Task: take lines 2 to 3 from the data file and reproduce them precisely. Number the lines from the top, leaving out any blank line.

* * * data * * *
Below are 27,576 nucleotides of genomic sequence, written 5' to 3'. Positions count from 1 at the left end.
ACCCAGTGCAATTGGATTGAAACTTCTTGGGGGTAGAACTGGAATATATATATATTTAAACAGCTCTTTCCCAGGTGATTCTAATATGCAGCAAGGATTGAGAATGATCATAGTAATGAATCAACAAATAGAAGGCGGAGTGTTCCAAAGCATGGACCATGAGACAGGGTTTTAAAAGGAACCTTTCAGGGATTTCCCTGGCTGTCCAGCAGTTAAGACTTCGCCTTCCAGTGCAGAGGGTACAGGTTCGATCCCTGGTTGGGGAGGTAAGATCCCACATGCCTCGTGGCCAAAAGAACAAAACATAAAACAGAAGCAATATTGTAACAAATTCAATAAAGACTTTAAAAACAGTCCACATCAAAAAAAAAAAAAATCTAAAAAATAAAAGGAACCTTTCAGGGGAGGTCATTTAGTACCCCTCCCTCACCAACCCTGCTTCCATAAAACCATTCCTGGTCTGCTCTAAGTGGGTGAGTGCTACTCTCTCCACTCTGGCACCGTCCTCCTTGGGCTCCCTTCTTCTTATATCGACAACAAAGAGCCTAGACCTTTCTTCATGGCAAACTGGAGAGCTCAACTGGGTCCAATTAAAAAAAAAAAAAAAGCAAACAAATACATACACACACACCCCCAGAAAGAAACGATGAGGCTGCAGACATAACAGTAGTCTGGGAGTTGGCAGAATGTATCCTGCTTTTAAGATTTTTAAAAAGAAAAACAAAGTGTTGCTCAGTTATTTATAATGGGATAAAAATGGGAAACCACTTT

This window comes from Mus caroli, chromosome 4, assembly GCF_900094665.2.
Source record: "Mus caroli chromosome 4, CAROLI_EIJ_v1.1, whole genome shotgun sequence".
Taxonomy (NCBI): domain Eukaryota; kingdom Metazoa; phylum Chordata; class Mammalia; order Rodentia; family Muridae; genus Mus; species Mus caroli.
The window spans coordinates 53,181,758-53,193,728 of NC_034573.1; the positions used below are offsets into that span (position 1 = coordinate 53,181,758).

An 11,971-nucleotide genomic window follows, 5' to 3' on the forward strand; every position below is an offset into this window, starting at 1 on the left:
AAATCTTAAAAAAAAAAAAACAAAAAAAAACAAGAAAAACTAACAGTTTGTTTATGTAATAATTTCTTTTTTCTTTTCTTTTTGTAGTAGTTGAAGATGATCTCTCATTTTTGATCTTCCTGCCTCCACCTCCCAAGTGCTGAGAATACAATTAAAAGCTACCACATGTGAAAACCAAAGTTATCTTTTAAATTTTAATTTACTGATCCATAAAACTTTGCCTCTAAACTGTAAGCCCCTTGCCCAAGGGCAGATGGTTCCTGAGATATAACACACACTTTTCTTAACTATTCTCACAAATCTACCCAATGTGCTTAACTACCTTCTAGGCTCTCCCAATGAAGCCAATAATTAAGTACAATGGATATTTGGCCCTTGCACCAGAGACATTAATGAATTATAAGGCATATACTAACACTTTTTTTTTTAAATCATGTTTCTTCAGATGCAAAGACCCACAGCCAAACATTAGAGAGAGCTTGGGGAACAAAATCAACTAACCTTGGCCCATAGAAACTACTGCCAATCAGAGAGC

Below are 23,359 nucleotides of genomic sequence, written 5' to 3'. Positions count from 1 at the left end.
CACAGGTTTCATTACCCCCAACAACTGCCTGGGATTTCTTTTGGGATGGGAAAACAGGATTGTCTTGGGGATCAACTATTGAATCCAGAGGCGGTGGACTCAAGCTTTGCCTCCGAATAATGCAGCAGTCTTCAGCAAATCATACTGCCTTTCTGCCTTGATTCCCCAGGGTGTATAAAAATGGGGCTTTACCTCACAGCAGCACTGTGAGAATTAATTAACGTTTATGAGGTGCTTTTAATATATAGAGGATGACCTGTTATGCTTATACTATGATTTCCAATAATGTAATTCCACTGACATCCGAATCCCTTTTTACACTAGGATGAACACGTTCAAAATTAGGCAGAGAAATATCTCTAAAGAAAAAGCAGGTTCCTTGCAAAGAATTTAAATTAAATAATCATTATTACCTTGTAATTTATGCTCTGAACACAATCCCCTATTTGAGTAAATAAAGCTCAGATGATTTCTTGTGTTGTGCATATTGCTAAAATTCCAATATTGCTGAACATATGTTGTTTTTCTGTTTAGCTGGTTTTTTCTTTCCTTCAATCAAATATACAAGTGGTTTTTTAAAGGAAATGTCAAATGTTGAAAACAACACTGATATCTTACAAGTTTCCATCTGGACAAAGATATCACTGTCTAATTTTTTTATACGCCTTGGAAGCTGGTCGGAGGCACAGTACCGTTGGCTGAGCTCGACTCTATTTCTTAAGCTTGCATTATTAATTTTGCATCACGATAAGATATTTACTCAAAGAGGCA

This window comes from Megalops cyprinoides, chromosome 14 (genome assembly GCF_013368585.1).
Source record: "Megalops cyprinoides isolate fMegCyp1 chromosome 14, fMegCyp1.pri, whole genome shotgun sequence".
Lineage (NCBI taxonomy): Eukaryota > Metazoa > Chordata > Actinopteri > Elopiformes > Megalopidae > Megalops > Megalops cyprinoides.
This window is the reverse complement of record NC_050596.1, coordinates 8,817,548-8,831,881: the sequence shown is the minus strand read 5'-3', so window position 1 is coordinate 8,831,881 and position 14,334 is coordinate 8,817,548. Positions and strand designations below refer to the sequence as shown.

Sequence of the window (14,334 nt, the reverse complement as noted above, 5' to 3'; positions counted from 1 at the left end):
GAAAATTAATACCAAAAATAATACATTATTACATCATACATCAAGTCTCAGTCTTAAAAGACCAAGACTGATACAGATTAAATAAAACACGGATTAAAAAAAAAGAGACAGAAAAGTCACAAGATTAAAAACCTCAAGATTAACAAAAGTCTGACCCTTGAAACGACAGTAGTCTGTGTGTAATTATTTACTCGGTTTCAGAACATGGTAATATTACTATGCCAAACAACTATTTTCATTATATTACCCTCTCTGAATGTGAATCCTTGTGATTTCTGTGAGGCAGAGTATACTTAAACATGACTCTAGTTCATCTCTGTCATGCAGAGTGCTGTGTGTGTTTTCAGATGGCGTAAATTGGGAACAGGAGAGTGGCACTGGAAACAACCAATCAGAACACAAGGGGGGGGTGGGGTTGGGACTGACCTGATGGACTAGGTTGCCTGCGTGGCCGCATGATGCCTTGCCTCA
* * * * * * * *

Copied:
ACCCAGTGCAATTGGATTGAAACTTCTTGGGGGTAGAACTGGAATATATATATATTTAAACAGCTCTTTCCCAGGTGATTCTAATATGCAGCAAGGATTGAGAATGATCATAGTAATGAATCAACAAATAGAAGGCGGAGTGTTCCAAAGCATGGACCATGAGACAGGGTTTTAAAAGGAACCTTTCAGGGATTTCCCTGGCTGTCCAGCAGTTAAGACTTCGCCTTCCAGTGCAGAGGGTACAGGTTCGATCCCTGGTTGGGGAGGTAAGATCCCACATGCCTCGTGGCCAAAAGAACAAAACATAAAACAGAAGCAATATTGTAACAAATTCAATAAAGACTTTAAAAACAGTCCACATCAAAAAAAAAAAAAATCTAAAAAATAAAAGGAACCTTTCAGGGGAGGTCATTTAGTACCCCTCCCTCACCAACCCTGCTTCCATAAAACCATTCCTGGTCTGCTCTAAGTGGGTGAGTGCTACTCTCTCCACTCTGGCACCGTCCTCCTTGGGCTCCCTTCTTCTTATATCGACAACAAAGAGCCTAGACCTTTCTTCATGGCAAACTGGAGAGCTCAACTGGGTCCAATTAAAAAAAAAAAAAAAGCAAACAAATACATACACACACACCCCCAGAAAGAAACGATGAGGCTGCAGACATAACAGTAGTCTGGGAGTTGGCAGAATGTATCCTGCTTTTAAGATTTTTAAAAAGAAAAACAAAGTGTTGCTCAGTTATTTATAATGGGATAAAAATGGGAAACCACTTT

This window comes from Mus caroli, chromosome 4, assembly GCF_900094665.2.